The existing Home Affordable Mortgage Program is also being expanded to help more borrowers receive assistance.
The first-lien mortgage debt-to-income ratio limit of 31% apparently eliminates certain borrowers from the program because it doesn’t address other monthly obligations.
So the program will consider secondary debt with more flexible debt-to-income criteria.
Additionally, rental properties will be added to the program so long as a tenant currently occupies them or the borrower intends to rent the unit.
Finally, the Treasury will offer bigger incentives to the owners of mortgages who agree to write down principal.
Currently, owners receive between 6 to 21 cents on the dollar for principal reductions. This amount will be tripled to 18 to 63 percent on the dollar.
Fannie Mae and Freddie Mac, who do not currently receive compensation for principal reductions on loan modifications, will also receive principal reduction incentives
The obvious losers are holders of jumbo mortgages, who are more than likely homeowners in hard-hit states like California and Florida where home prices have plummeted.
There doesn’t appear to be any relief for this type of homeowner, which is certainly a concern.
Additionally, those behind on their mortgage payments won’t benefit from this new refinance program.
So really only borrowers who have been able to make their mortgage payment each month will benefit.
Also, investors who hold non-GSE loans won’t see any benefit. And those with poor credit scores will be out of luck.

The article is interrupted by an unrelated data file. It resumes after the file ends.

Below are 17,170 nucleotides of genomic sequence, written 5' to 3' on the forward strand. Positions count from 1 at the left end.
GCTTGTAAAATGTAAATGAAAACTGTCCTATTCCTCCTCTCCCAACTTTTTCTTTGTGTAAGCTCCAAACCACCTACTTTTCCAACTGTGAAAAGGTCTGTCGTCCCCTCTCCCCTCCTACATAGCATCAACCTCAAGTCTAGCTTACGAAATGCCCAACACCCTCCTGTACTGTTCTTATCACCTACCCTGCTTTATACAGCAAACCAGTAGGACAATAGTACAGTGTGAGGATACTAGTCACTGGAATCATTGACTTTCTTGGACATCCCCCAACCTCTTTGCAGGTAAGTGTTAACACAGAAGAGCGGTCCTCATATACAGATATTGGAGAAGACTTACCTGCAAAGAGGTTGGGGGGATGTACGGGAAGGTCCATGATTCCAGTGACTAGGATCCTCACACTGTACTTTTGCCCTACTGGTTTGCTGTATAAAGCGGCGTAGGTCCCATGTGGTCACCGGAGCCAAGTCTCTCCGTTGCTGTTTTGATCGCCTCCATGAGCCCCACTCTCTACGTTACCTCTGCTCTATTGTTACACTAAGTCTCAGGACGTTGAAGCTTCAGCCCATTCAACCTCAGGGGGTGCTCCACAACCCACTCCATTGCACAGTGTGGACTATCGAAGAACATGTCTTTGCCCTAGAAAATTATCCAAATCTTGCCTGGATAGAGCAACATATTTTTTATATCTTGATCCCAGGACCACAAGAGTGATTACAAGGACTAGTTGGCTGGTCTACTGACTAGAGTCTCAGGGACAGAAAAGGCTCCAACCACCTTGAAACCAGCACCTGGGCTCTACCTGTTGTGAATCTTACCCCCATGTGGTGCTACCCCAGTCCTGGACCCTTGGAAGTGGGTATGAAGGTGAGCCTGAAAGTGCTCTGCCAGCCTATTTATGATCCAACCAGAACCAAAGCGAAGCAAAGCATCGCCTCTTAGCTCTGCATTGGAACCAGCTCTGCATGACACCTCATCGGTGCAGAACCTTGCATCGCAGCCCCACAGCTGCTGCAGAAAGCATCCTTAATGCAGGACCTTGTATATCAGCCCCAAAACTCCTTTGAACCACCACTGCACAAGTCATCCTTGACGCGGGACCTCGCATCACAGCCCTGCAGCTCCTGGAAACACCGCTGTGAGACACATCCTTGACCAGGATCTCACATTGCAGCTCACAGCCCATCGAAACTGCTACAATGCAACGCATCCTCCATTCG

In other words, plenty of homeowners will miss out here, but it’s a tall order to include everyone.
Homeowners Bill of Rights
For the record, the Obama Administration also introduced several other initiatives, including a “Homeowner Bill of Rights,” which will once again revamp and simplify mortgage disclosures.
This includes a foreclosure appeals process and guidelines that prevent conflicts of interest that wind up doing harm to homeowners, along with a joint investigation into loan origination and servicing abuses.
Major banks and the GSEs will also provide up to 12 months forbearance for unemployed borrowers.
Additionally, a pilot program that transitions foreclosed property into rental housing will be employed to stabilize neighborhoods and get the housing market out of its funk.
At first glance, it sounds like an awesome program to save housing once and for all. But upon closer inspection, a lot of homeowners are left out, as mentioned above.
Along with that, the borrowers that are targeted may not really be the ones that need help.
The reality is that millions of people who are currently behind on their mortgages are going to lose their homes. And this program won’t change that. It’s simply going to help those on the brink, or even those that don’t even necessarily need assistance to make their mortgage payments, but want to catch a break after buying at the wrong time.
Sure, if all goes well, it could reduce foreclosures to some extent, bolster home prices somewhat, and get more money flowing into the economy. But it still requires Congressional approval to work. And even then, we won’t see a housing recovery without meaningful economic improvement.